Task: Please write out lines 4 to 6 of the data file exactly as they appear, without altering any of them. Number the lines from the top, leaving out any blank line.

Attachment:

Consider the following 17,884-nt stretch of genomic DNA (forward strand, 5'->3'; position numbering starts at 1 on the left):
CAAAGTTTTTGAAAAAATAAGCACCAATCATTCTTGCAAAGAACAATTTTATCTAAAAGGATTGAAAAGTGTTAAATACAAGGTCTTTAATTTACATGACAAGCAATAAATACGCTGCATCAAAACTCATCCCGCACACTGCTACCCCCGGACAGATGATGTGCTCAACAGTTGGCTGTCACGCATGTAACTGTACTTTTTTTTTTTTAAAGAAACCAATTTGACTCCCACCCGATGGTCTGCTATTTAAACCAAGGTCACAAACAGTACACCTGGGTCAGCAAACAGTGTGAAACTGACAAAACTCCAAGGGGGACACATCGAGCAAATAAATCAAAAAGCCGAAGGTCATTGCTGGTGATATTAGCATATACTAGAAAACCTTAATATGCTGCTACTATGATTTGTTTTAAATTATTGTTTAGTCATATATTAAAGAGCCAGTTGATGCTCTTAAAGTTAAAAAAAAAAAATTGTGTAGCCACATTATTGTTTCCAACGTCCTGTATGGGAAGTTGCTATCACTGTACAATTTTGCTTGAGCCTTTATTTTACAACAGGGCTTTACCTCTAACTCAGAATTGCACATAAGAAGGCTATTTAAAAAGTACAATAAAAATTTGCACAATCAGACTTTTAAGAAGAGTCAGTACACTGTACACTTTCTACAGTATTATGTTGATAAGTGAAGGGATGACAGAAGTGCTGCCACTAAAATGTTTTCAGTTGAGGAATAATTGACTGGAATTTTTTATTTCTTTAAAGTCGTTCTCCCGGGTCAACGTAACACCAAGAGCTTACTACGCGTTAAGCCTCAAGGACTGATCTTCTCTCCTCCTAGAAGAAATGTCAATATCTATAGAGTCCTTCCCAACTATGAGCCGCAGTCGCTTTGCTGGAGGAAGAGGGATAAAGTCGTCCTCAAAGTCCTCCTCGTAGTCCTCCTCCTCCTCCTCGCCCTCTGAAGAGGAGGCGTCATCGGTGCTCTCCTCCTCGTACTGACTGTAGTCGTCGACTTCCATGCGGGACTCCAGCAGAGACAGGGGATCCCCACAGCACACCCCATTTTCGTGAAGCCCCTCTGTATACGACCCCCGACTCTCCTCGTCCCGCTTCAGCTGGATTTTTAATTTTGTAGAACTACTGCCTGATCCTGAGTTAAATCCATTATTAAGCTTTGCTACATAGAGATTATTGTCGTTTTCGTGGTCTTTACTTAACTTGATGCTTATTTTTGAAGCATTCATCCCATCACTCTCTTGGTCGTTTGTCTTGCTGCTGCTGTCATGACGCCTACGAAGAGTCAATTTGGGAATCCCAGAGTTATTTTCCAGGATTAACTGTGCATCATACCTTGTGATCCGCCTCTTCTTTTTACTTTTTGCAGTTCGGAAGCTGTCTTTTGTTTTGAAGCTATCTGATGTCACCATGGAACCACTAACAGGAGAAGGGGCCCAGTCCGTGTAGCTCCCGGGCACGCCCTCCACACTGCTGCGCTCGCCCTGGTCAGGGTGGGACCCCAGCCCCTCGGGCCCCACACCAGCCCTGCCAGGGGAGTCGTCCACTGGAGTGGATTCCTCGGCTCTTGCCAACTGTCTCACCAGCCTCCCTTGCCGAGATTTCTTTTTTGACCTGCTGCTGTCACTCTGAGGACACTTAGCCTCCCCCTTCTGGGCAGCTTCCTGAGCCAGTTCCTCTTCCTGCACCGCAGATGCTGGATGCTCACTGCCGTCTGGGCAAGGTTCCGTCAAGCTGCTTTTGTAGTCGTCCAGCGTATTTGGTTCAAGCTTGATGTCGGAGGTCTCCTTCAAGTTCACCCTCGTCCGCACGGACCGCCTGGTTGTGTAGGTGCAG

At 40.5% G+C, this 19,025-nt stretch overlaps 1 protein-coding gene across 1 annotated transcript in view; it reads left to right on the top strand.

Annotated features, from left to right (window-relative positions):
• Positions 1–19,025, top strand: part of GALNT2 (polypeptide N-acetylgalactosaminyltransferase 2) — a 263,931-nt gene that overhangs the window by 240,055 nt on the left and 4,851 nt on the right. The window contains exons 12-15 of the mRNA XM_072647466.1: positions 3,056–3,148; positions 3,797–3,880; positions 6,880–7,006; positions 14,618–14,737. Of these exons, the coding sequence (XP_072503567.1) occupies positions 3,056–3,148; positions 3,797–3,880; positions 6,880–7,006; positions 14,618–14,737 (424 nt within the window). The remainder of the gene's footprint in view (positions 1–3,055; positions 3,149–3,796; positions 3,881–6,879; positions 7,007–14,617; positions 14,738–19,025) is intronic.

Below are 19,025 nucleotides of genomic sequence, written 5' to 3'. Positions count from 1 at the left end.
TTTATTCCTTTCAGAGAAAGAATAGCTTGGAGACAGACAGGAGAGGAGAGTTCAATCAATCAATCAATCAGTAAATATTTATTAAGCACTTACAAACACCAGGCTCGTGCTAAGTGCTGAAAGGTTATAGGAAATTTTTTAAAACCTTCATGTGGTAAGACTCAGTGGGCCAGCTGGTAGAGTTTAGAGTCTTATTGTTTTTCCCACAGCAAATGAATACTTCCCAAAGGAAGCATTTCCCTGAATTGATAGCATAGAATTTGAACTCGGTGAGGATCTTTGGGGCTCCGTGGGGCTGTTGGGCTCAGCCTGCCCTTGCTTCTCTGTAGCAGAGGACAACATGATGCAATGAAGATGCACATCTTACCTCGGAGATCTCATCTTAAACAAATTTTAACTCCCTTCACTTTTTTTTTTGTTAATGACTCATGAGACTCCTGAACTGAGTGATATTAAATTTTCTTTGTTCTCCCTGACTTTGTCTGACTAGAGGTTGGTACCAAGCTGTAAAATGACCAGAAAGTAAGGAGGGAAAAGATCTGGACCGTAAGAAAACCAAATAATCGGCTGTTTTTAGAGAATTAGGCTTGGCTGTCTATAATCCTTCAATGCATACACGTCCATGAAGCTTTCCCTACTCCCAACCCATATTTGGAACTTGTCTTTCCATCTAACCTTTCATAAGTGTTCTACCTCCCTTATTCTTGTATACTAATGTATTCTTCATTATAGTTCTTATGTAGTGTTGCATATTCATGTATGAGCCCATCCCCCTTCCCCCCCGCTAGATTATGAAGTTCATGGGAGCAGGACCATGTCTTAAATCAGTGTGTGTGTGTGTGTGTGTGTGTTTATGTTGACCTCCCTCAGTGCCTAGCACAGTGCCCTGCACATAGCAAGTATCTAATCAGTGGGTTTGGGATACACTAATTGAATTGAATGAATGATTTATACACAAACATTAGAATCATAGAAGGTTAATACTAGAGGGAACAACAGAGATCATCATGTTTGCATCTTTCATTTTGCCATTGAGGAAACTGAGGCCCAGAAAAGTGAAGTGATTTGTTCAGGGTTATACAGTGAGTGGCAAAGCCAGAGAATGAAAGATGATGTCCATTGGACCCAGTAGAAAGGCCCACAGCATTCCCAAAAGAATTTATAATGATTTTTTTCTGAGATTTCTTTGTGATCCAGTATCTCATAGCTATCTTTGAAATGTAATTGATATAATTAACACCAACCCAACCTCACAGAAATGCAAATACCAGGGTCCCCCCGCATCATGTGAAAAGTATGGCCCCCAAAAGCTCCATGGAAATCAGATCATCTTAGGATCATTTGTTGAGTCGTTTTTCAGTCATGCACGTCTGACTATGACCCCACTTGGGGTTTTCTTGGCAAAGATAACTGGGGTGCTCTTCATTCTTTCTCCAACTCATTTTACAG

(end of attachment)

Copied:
Annotated features, from left to right (window-relative positions):
• Positions 1–19,025, top strand: part of GALNT2 (polypeptide N-acetylgalactosaminyltransferase 2) — a 263,931-nt gene that overhangs the window by 240,055 nt on the left and 4,851 nt on the right. The window contains exons 12-15 of the mRNA XM_072647466.1: positions 3,056–3,148; positions 3,797–3,880; positions 6,880–7,006; positions 14,618–14,737. Of these exons, the coding sequence (XP_072503567.1) occupies positions 3,056–3,148; positions 3,797–3,880; positions 6,880–7,006; positions 14,618–14,737 (424 nt within the window). The remainder of the gene's footprint in view (positions 1–3,055; positions 3,149–3,796; positions 3,881–6,879; positions 7,007–14,617; positions 14,738–19,025) is intronic.

Below are 19,025 nucleotides of genomic sequence, written 5' to 3'. Positions count from 1 at the left end.